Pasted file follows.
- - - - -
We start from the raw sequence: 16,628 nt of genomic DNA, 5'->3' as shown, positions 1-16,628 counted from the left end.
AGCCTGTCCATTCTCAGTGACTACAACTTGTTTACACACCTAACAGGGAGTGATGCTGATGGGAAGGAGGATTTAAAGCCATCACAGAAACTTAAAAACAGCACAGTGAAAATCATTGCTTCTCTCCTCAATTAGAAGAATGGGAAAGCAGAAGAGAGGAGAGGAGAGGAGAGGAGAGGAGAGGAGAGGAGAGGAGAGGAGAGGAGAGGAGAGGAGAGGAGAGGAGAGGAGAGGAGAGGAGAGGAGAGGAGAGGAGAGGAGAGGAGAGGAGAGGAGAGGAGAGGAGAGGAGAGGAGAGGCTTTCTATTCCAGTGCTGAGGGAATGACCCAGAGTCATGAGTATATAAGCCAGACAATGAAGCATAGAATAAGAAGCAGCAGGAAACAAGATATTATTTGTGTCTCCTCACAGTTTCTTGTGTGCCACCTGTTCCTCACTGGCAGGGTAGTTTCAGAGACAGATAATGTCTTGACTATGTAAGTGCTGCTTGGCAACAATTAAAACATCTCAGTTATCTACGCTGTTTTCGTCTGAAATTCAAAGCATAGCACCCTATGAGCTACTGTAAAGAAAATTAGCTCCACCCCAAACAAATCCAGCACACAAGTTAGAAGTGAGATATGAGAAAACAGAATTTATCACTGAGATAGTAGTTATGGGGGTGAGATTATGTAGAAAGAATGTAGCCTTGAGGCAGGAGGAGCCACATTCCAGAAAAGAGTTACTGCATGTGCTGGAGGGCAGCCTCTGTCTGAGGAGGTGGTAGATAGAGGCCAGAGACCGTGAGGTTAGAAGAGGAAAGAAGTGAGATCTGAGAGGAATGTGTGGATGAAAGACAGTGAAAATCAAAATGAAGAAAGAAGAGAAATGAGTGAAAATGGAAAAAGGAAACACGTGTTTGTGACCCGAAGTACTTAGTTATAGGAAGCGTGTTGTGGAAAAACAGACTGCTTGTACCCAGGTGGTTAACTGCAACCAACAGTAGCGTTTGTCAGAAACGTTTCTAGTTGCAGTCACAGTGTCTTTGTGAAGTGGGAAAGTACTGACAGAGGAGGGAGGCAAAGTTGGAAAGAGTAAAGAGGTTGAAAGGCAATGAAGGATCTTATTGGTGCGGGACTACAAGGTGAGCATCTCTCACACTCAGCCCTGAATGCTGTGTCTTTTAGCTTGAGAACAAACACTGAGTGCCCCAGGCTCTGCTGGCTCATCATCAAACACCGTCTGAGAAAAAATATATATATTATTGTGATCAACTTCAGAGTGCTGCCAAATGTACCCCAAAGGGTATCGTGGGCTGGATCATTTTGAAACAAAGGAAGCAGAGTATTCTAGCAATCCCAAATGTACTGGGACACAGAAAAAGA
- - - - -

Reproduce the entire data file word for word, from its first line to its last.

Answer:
We start from the raw sequence: 16,628 nt of genomic DNA, 5'->3' as shown, positions 1-16,628 counted from the left end.
AGCCTGTCCATTCTCAGTGACTACAACTTGTTTACACACCTAACAGGGAGTGATGCTGATGGGAAGGAGGATTTAAAGCCATCACAGAAACTTAAAAACAGCACAGTGAAAATCATTGCTTCTCTCCTCAATTAGAAGAATGGGAAAGCAGAAGAGAGGAGAGGAGAGGAGAGGAGAGGAGAGGAGAGGAGAGGAGAGGAGAGGAGAGGAGAGGAGAGGAGAGGAGAGGAGAGGAGAGGAGAGGAGAGGAGAGGAGAGGAGAGGAGAGGAGAGGAGAGGAGAGGAGAGGAGAGGAGAGGCTTTCTATTCCAGTGCTGAGGGAATGACCCAGAGTCATGAGTATATAAGCCAGACAATGAAGCATAGAATAAGAAGCAGCAGGAAACAAGATATTATTTGTGTCTCCTCACAGTTTCTTGTGTGCCACCTGTTCCTCACTGGCAGGGTAGTTTCAGAGACAGATAATGTCTTGACTATGTAAGTGCTGCTTGGCAACAATTAAAACATCTCAGTTATCTACGCTGTTTTCGTCTGAAATTCAAAGCATAGCACCCTATGAGCTACTGTAAAGAAAATTAGCTCCACCCCAAACAAATCCAGCACACAAGTTAGAAGTGAGATATGAGAAAACAGAATTTATCACTGAGATAGTAGTTATGGGGGTGAGATTATGTAGAAAGAATGTAGCCTTGAGGCAGGAGGAGCCACATTCCAGAAAAGAGTTACTGCATGTGCTGGAGGGCAGCCTCTGTCTGAGGAGGTGGTAGATAGAGGCCAGAGACCGTGAGGTTAGAAGAGGAAAGAAGTGAGATCTGAGAGGAATGTGTGGATGAAAGACAGTGAAAATCAAAATGAAGAAAGAAGAGAAATGAGTGAAAATGGAAAAAGGAAACACGTGTTTGTGACCCGAAGTACTTAGTTATAGGAAGCGTGTTGTGGAAAAACAGACTGCTTGTACCCAGGTGGTTAACTGCAACCAACAGTAGCGTTTGTCAGAAACGTTTCTAGTTGCAGTCACAGTGTCTTTGTGAAGTGGGAAAGTACTGACAGAGGAGGGAGGCAAAGTTGGAAAGAGTAAAGAGGTTGAAAGGCAATGAAGGATCTTATTGGTGCGGGACTACAAGGTGAGCATCTCTCACACTCAGCCCTGAATGCTGTGTCTTTTAGCTTGAGAACAAACACTGAGTGCCCCAGGCTCTGCTGGCTCATCATCAAACACCGTCTGAGAAAAAATATATATATTATTGTGATCAACTTCAGAGTGCTGCCAAATGTACCCCAAAGGGTATCGTGGGCTGGATCATTTTGAAACAAAGGAAGCAGAGTATTCTAGCAATCCCAAATGTACTGGGACACAGAAAAAGA